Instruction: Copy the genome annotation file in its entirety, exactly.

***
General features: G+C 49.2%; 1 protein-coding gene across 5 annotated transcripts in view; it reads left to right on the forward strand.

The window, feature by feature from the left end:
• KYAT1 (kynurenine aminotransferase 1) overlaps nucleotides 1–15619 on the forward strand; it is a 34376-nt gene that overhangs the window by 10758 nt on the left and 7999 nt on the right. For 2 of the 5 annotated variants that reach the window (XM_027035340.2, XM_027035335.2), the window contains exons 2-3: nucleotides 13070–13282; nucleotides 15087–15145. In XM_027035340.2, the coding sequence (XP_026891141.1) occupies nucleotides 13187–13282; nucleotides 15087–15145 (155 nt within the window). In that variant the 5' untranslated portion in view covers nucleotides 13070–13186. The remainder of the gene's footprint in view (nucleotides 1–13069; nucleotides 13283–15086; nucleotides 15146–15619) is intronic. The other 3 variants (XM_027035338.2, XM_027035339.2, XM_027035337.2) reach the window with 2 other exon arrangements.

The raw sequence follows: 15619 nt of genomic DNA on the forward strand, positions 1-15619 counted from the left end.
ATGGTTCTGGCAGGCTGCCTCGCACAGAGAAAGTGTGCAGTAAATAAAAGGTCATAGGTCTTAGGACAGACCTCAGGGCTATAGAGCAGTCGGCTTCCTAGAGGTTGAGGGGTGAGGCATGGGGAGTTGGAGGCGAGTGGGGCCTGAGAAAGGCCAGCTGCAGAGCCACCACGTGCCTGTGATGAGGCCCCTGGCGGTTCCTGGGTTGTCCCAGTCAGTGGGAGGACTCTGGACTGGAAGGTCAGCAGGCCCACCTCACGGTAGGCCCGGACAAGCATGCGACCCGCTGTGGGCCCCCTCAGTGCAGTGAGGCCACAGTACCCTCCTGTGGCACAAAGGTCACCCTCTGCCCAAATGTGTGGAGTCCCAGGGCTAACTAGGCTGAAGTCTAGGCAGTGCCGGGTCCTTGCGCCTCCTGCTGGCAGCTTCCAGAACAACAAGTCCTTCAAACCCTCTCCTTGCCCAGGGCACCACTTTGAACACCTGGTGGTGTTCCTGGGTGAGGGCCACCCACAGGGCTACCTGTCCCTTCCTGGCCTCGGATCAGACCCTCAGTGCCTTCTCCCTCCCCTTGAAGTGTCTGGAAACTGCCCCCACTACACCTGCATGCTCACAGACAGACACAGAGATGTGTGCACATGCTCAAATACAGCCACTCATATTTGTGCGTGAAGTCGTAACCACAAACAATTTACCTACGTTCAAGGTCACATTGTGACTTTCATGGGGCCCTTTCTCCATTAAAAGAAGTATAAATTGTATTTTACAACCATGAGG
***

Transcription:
General features: G+C 49.2%; 1 protein-coding gene across 5 annotated transcripts in view; it reads left to right on the forward strand.

The window, feature by feature from the left end:
• KYAT1 (kynurenine aminotransferase 1) overlaps nucleotides 1–15619 on the forward strand; it is a 34376-nt gene that overhangs the window by 10758 nt on the left and 7999 nt on the right. For 2 of the 5 annotated variants that reach the window (XM_027035340.2, XM_027035335.2), the window contains exons 2-3: nucleotides 13070–13282; nucleotides 15087–15145. In XM_027035340.2, the coding sequence (XP_026891141.1) occupies nucleotides 13187–13282; nucleotides 15087–15145 (155 nt within the window). In that variant the 5' untranslated portion in view covers nucleotides 13070–13186. The remainder of the gene's footprint in view (nucleotides 1–13069; nucleotides 13283–15086; nucleotides 15146–15619) is intronic. The other 3 variants (XM_027035338.2, XM_027035339.2, XM_027035337.2) reach the window with 2 other exon arrangements.

The raw sequence follows: 15619 nt of genomic DNA on the forward strand, positions 1-15619 counted from the left end.
ATGGTTCTGGCAGGCTGCCTCGCACAGAGAAAGTGTGCAGTAAATAAAAGGTCATAGGTCTTAGGACAGACCTCAGGGCTATAGAGCAGTCGGCTTCCTAGAGGTTGAGGGGTGAGGCATGGGGAGTTGGAGGCGAGTGGGGCCTGAGAAAGGCCAGCTGCAGAGCCACCACGTGCCTGTGATGAGGCCCCTGGCGGTTCCTGGGTTGTCCCAGTCAGTGGGAGGACTCTGGACTGGAAGGTCAGCAGGCCCACCTCACGGTAGGCCCGGACAAGCATGCGACCCGCTGTGGGCCCCCTCAGTGCAGTGAGGCCACAGTACCCTCCTGTGGCACAAAGGTCACCCTCTGCCCAAATGTGTGGAGTCCCAGGGCTAACTAGGCTGAAGTCTAGGCAGTGCCGGGTCCTTGCGCCTCCTGCTGGCAGCTTCCAGAACAACAAGTCCTTCAAACCCTCTCCTTGCCCAGGGCACCACTTTGAACACCTGGTGGTGTTCCTGGGTGAGGGCCACCCACAGGGCTACCTGTCCCTTCCTGGCCTCGGATCAGACCCTCAGTGCCTTCTCCCTCCCCTTGAAGTGTCTGGAAACTGCCCCCACTACACCTGCATGCTCACAGACAGACACAGAGATGTGTGCACATGCTCAAATACAGCCACTCATATTTGTGCGTGAAGTCGTAACCACAAACAATTTACCTACGTTCAAGGTCACATTGTGACTTTCATGGGGCCCTTTCTCCATTAAAAGAAGTATAAATTGTATTTTACAACCATGAGG